Messenger photos by John Matuszak
Jeffrey Mansion, above, and the Governor’s Residence will be focal points when judges from the America in Bloom competition visit the community July 9.
Bexley’s America in Bloom committee has extended the deadline for applying for its first beautification award to June 25, and is encouraging all residents to spruce up their homes and neighborhoods when national judges arrive in July.
As of May 30, the committee had received six applications for the local award, chairman Mark Moore, the city’s grounds and maintenance supervisor, announced.
The previous deadline had been June 15. All homeowners, businesses and schools are invited to participate in the flower competition, with the color scheme "Primary Colors."
Two homeowner winners will be named for each section of town, north, central and south Bexley, and an overall winner will be chosen for the entire city.
Awards for first through fourth place will be selected among businesses, and one school will receive an award.
Applications are available at City Hall and on the city’s Web site, www.bexley.org.
The contest is being held in conjunction with the national America in Bloom competition, which Bexley is participating in. The convention and awards ceremony is being held in Columbus, where the organization was founded in 2001, Oct. 2-4.
It started as a floral competition "but it ends up being a community pride program" that encourages civic improvements, Moore said.
The America in Bloom judges will be in Bexley July 9-10 and will tour the community, evaluating it by eight criteria: floral displays, tidiness, environmental awareness, urban forestry, turf and groundscover, landscaping, community activity and heritage preservation.
Moore and Bruce Langner, Bexley’s director of economic development, will conduct the tours and make sure the judges see such Bexley landmarks as Jeffrey Mansion and the Governor’s Residence, as well as some private homes.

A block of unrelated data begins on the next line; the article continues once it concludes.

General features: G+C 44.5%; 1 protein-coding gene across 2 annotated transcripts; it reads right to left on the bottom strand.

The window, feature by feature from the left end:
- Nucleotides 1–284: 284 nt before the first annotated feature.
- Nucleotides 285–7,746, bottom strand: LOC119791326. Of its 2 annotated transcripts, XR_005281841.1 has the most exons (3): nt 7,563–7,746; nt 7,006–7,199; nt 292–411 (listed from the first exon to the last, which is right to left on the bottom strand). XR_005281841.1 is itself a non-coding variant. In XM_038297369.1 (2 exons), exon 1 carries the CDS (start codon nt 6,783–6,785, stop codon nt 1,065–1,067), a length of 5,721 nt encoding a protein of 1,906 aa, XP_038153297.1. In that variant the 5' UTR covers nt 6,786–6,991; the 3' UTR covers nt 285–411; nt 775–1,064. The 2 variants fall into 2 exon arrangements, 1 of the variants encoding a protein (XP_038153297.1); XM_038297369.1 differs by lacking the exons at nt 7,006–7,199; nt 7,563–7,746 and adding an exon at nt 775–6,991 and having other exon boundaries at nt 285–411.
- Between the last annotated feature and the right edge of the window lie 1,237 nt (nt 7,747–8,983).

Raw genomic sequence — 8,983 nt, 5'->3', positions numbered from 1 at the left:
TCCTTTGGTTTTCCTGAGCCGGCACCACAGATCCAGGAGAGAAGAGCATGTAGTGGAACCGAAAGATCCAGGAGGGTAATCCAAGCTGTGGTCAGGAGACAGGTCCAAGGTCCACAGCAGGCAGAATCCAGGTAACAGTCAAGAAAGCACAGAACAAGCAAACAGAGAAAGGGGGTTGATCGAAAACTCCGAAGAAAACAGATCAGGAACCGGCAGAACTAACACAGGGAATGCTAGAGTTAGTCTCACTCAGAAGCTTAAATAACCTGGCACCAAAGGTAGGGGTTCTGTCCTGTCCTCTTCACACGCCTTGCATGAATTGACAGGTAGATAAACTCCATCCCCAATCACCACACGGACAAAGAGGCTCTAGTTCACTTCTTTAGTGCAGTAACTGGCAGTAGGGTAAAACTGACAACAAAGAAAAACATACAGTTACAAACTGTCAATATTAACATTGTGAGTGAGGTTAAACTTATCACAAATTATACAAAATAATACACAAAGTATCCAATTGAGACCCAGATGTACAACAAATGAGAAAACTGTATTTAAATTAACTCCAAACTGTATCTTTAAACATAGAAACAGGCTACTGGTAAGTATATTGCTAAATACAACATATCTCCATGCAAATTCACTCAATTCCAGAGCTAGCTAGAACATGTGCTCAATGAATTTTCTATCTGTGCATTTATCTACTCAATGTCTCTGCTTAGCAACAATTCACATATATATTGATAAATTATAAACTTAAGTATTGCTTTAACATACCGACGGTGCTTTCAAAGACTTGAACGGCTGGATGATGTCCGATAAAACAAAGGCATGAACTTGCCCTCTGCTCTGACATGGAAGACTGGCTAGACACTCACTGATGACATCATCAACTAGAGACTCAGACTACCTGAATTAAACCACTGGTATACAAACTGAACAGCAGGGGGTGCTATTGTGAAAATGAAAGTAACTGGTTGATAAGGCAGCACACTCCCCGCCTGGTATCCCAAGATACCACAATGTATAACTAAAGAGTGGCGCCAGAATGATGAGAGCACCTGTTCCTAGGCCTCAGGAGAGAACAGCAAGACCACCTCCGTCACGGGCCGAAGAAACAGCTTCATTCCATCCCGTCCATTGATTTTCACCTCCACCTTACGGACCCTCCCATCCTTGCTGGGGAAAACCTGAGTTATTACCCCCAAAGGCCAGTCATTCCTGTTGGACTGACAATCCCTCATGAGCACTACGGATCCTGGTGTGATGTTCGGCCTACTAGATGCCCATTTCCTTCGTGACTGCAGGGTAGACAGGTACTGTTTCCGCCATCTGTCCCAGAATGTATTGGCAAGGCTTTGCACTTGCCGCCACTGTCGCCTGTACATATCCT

"I don’t think we’ll have trouble keeping them busy," Moore said.
The judges like to have one of their communities win in at least one category, Moore told his committee. He thinks Bexley is strongest in floral displays and urban forestry, with its large trees.
Moore has also been impressed with the amount of work done by volunteers, much of it without a lot of recognition.
"I’ve been here 25 years, and in the last four months I have learned more about what this community does," Moore said. "They don’t advertise, they just go out and do it."
This includes a group of realtors who take on neighborhood clean-ups, and the Rotary Club, which sponsors clean-ups for times a year.
Moore agreed that it would be a good idea for residents to make an extra effort to tidy up their neighborhoods before the judges arrive.
Committee members also suggested that Fourth of July decorations, such as flags and red, white and blue bunting could be left up for another week to give homes an added splash of color.
Bexley’s America in Bloom committee is doing its part to provide lasting improvements. They are working with Main Street businesses to add decorative planters. The city has agreed to provide the planters, which range in cost from $56 to $225, and to do the planting, if the business will maintain the flowers, with will come from Bexley in Bloom. They are also seeking support from the Chamber of Commerce.
The America in Bloom Symposium and Awards Program will include educational sessions on community beautification, and tours of attractions such as Franklin Park Conservatory, Topiary Garden, German Village and the Lazarus building, which has been converted into one of the nation’s leading "green" office spaces.
Information is at www.americainbloom.org.